Staff report 

The shrinking of the U.S. fur industry goes to show what activism has made possible. 

Friends of Animals has always known that if we don’t speak up for fur-bearing animals—such as minks, foxes, coyotes, raccoons, and lynx— by talking about their suffering and exploitation, the fur industry will.  

Not only have consumers, the biggest names in fashion in the U.S. and the largest retailers heard us loud and clear and stopped buying, using and selling fur, this year California’s ban on the sales of newly made fur products, with the exception of those produced by Native American tribes went, into effect. 

We look forward to California’s fur sales ban putting another nail in the coffin of the fur industry.  


Because together, California and New York made up nearly 43% of all fur sales in the country in 2017, according to the latest U.S. Economic Census. U.S. retail sales of fur garments totaled just over $574 million, with most sales occurring in California at just under $129 million, followed by New York with almost $115 million. (The next U.S. Economic Census will be released in 2024.) 

For perspective, U.S. fur sales in 1993 increased for the second consecutive year, rising 9 percent to an estimated $1.2 billion, according to the Fur Information Council of America. 

Mink has always been the most popular type of fur representing approximately 70 percent of fur sold at retail, but U.S. production of mink is also waning.  

The state of U.S. mink farms 

An estimated 100 mink farms still operate in the U.S., according to Challis Hobbs, executive director of Fur Commission USA.  

In comparison, there were 1,116 mink farms in the U.S. in 1982. 

Mink pelt production in U.S. in 2022 totaled 1.33 million pelts, down 15 percent from 2021, according to a U.S. Dept. of Agriculture report released in July. Wisconsin, the largest mink producing state, produced 571,750 pelts. Utah, the second largest, produced 266,700 pelts.  

The value of pelts produced was $39.2 million, down 17 percent from $47.0 million the prior year.  

This is the lowest value since the USDA started recording such data in 1975. It’s nearly $30 million less than in 1992, when production value was $69 million.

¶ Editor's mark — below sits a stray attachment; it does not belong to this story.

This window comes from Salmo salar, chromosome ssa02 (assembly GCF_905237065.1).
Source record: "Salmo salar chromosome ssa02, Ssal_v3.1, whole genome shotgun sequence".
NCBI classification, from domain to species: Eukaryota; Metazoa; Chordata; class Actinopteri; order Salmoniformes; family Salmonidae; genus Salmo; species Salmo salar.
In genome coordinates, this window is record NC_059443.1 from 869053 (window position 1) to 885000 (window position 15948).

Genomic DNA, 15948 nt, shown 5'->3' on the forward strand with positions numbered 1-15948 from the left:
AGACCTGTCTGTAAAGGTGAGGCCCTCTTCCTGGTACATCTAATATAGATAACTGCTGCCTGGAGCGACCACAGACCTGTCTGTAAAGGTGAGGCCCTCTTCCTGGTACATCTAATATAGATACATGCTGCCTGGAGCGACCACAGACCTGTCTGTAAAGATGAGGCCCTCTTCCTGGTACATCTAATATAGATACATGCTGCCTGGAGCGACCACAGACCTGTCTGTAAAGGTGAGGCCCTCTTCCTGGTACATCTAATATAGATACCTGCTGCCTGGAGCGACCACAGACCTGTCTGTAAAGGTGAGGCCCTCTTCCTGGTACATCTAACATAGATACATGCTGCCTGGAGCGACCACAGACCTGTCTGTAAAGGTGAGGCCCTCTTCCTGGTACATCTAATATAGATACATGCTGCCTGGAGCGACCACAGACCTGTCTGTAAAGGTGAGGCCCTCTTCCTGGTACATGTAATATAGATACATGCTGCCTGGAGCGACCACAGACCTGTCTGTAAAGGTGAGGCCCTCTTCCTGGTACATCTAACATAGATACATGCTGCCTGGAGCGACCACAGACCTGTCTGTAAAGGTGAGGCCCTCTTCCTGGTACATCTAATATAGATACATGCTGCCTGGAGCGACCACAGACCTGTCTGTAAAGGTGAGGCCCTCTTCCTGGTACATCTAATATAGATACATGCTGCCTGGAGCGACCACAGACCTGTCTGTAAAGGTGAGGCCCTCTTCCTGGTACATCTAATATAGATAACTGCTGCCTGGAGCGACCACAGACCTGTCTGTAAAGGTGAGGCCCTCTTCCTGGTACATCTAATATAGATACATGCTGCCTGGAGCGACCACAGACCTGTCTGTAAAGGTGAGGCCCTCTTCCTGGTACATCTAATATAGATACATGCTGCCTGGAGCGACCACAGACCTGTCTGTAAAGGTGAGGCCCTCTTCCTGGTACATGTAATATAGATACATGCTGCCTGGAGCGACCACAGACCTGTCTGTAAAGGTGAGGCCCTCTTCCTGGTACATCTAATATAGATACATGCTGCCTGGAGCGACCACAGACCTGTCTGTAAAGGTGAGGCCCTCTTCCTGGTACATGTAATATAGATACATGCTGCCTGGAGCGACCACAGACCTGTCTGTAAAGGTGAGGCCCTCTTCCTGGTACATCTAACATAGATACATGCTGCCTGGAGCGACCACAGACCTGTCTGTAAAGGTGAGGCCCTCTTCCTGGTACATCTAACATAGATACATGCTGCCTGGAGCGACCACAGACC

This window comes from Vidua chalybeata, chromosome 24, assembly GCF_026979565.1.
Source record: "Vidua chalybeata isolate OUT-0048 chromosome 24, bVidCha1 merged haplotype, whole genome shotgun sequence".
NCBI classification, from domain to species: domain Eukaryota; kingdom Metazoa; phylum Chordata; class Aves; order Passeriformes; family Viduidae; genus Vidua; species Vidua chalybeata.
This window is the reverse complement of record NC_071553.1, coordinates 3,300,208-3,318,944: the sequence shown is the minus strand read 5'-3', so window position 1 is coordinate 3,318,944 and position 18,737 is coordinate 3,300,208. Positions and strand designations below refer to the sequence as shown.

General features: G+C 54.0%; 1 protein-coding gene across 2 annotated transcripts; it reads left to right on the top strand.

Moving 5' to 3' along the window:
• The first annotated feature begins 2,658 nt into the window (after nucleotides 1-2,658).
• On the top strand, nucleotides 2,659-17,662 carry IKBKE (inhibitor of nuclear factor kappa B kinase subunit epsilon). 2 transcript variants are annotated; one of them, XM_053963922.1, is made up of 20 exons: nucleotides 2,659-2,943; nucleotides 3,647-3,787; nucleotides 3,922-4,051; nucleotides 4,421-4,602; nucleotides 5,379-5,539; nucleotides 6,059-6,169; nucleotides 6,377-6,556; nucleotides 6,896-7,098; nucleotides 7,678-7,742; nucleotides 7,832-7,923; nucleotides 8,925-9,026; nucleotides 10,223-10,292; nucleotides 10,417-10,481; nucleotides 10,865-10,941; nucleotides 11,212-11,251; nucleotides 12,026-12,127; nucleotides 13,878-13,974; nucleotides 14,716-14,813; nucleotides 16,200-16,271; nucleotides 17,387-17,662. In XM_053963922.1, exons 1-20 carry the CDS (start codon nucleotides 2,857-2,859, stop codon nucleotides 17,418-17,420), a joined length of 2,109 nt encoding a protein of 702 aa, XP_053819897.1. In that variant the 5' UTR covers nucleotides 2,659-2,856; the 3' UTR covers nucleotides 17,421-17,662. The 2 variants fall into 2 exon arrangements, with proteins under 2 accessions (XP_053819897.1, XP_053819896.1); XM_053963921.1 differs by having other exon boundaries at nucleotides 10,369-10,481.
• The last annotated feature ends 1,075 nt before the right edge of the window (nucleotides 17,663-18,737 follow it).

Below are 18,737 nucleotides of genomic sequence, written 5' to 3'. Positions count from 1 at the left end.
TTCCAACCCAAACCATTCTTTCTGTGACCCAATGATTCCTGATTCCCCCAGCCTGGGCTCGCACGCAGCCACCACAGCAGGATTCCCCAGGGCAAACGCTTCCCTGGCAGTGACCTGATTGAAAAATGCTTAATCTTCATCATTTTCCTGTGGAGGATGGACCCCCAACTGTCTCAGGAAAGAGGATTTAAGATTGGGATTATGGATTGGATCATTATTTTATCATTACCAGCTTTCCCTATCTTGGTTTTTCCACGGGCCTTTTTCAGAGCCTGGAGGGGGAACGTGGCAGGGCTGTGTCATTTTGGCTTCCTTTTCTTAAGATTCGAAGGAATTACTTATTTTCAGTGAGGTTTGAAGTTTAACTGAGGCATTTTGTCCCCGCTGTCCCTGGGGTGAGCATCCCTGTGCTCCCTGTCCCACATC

None of this bodes well for mink farmers, and we couldn’t be happier.  

They’re also feeling threatened by a bill introduced in June by U.S. Rep Adriano Espaillat, a Democrat from New York, that would pay them to shutter their operations and create a nationwide ban on farming. The aim of the federal bill is to reduce the chances that mink farming could trigger outbreaks of viruses that harm humans, an issue that triggered international concerns during the Covid-19 pandemic. Millions of mink, who are highly susceptible to the coronavirus, were killed to contain outbreaks, which occurred on 18 U.S. mink farms during the pandemic’s first two years. 

While FoA supports a federal ban on fur farming, the truth is, we don’t need public health concerns to provide incentive to shut down mink farms. All fur farms are unjust and heinous. Minks suffer neck breaking or are stuffed into boxes full of unfiltered engine exhaust, then skinned. And lynxes, coyotes, foxes and chinchillas are often electrocuted. 

More tricks of the trade 

When you are an industry that raises animals on fur farms and that traps wild animals for the sole purpose of skinning them so people can look a certain way, of course you have to be prepared to be met with disgust. That’s why the fur industry is notorious for amping up its feel-good messaging when the going gets tough.  

The latest attempt to persuade people that they can be environmental and animal-welfare advocates by wearing animals’ body parts is the Furmark traceability tag, which rolled out to coincide with the arrival of the fall 2021 collections.  

The Furmark swing tag comes with a QR code that maps the history of a garment, from farm to dyer, manufacturer and shop floor, according to the International Fur Federation (IFF). 

“If people had doubts about buying or wearing natural fur, then they have been answered with Furmark,” IFF’s CEO Mark Oaten told WWD. “Our centuries-old trade is undergoing its most significant transformation to date, and traceable, sustainable products represent the real alternative to fast fashion,” Oaten said. 

These are the rantings of a desperate man fronting a desperate industry. 

No amount of PR greenwashing can hide the fact that the carbon footprint of mink fur is 31 times higher than that of an equivalent amount of cotton, 26 times higher than acrylic and 25 times higher than polyester, according to a recent report by Foodsteps, a U.K.-based startup that analyzes the carbon footprint of companies. The results were similar for raccoon dog fur and fox—they are approximately 18 times worse for the climate than polyester, and 23 times worse for the climate than cotton. 

The Furmark campaign waxes poetic that every fur has a tale to tell and now consumers will be able to learn the story of the items they’re purchasing. 

We agree that every fur has a story–the story of confined animals denied of full, free lives, riddled with injuries, covered in sores and living in feces before being killed.  

And there will never be anything luxurious, modern, stylish, respsonsible or sustainable about that.  

Take Action 

Support brands that don’t use fur or down in their winter coats such as Save the Duck. ( and Npiz. REI, also carries lots of brands that are completely animal free. 

Educate others. Request copies of this Friends of Animals’ brochure and hand them out, for example, where retailers sell fur.